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3D. Phase diagram

The phase diagram was obtained by variational means, considering all the states mentioned in Variational analysis of GL functional. Since the 4th order vertex has a pronounced minimum at a particular angle for low enough temperatures, states that can take the full advantage of that dominate. There are only a few states like this: Columnar, Rhombohedral, Cubic, FCC, and Icosahedral (iQC). The first two can adjust their angle to whatever the optimal angle is. The last three are optimal only if $u$ is minimal at the angle $\pi/2$, the icosahedral angle ( approx 63.4 degrees), or the tetrahedral angle (approx 71 degrees).

As discussed above, the stability of the 4th order GL expansion, can be ensured by introducing featureless repulsion constant C.
At $T = 0.05$, introducing local repulsion with $C>10$ makes all the denominators of variational states positive. The icosahedral state is the lowest energy for $Q \approx 1.9 k_F$ up to $C\approx 15$. For larger $C=\lambda_4$, the stripe (smectic) state wins out.

The general feature of the phase diagram that we find is that higher-symmetry states, which in general have larger number of equivalent q components win out for moderate $C$. The examples are both FCC and iQC. They will clearly when their native angles coincide with the angle that minimizes $u(\alpha)$. Further, they have a finite domain of stability around that angle, outside which they either yield to another high-symmetry state, or go to the generic rhombohedral.
All the phase transition are of the first order, expect for the transition between simple cubic and rhombohedral (since cubic is just a special case of rhombohedral). The transition at $T = 0.05$ occurs near $Q = 1.7 k_F$, as can be seen from the plot of the minimizing angle as a function of $Q$.

The simple reasoning for when large number of ordered components is favored is as follows. To minimize GL energy, we need to minimize GL denominator (see Variational analysis of GL functional). For the states with only one inter-q angle $\tilde\alpha$, the denominator is $u(\tilde \alpha) + [u(0) - 2u(\tilde\alpha)]/N$. Clearly, if the second term is positive, it favors large $N$; in the opposite case, $N = 1$. Both iQC and FCC have $N$ which is larger than what is trivially possible in 3D (achieved by rhomboherdal arrangement); thus they are favored at their optimal angles and have local domains of stability around them.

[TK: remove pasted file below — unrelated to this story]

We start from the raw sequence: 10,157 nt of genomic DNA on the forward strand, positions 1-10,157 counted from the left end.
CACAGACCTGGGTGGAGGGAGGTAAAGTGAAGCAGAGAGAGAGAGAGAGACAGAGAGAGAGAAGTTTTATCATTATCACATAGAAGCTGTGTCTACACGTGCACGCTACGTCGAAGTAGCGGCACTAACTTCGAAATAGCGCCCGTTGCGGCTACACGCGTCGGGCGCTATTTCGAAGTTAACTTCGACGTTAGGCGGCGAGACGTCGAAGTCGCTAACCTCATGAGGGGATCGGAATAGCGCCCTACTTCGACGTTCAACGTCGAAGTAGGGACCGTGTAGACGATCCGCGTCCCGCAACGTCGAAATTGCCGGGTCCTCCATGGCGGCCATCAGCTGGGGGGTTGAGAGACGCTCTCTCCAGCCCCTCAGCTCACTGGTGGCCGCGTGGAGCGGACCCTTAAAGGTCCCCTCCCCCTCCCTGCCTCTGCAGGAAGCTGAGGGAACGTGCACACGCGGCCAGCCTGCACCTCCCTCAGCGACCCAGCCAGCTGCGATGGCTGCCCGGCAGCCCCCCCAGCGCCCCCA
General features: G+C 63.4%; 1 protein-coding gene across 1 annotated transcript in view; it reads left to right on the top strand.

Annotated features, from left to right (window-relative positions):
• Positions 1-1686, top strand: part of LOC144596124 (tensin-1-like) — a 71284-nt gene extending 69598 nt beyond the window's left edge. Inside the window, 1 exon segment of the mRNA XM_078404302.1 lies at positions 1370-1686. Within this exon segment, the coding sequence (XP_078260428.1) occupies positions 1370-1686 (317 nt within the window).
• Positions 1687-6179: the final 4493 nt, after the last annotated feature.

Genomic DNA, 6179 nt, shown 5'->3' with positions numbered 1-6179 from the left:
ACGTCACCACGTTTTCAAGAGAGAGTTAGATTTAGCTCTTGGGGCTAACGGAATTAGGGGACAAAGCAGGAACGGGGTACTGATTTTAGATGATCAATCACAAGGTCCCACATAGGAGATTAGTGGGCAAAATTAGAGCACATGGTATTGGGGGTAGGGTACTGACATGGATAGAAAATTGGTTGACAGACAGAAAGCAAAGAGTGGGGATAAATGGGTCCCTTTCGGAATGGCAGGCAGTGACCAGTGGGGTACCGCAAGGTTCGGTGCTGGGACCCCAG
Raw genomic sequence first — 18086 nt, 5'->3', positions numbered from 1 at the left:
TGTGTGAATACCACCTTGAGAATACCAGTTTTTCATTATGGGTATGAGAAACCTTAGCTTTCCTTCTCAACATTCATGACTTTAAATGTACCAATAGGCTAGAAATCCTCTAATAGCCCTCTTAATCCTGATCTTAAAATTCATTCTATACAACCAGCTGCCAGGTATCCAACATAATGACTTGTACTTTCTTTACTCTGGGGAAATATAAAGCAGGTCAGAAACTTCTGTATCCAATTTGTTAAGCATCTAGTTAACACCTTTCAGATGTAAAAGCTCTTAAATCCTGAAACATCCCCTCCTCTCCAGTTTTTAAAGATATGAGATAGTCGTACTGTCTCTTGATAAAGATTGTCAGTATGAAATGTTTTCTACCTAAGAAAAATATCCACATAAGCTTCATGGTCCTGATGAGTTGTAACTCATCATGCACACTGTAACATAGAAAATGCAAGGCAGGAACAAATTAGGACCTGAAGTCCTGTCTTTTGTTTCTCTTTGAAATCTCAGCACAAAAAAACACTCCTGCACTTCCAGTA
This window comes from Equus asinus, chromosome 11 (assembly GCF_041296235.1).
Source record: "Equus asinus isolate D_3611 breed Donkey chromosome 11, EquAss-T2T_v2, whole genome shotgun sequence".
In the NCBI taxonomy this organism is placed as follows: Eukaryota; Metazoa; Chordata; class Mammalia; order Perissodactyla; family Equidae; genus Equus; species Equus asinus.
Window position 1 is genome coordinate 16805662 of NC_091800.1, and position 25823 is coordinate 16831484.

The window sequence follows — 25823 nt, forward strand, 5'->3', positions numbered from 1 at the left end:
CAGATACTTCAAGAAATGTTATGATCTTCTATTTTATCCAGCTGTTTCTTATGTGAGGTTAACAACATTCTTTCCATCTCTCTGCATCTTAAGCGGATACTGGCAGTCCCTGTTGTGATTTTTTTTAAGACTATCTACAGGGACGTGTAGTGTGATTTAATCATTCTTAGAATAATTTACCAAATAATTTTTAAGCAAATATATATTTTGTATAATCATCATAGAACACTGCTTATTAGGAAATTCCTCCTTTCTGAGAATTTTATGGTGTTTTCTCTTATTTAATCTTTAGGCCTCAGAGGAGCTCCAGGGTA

Finally, note that there is no BCC phase in the phase diagram. It would be stabilized by the cubic invariant, had we included it.
Even though BCC phase does not appear explicitly in the phase diagram as the lowest energy phase, it is very close in energy to iQC in the range of $Q$ where the latter is the winner. This may be expected given that they have the same number of components $N$, with four angles $\pi/3$ (nearly the same as iQC), and only one $\pi/2$.

To test the possibility of other states, energy optimization in momentum space was performed, starting from a large discrete set of $\rho_{q_i}$ (for details see Simulations ). In the predicted range of stability of iQC, this method also consistently gives iQC. There is a possibility of distorted iQC states, however, if the minimum on the 4th order vertex does not exactly coincide with the icosahedral angle, see Distortions. That treatment does not include the possible non-coplanar terms that appear e.g. in the FCC case.

( The phase boundaries can be obtained as described in the attached note, if noncoplanar term is not included)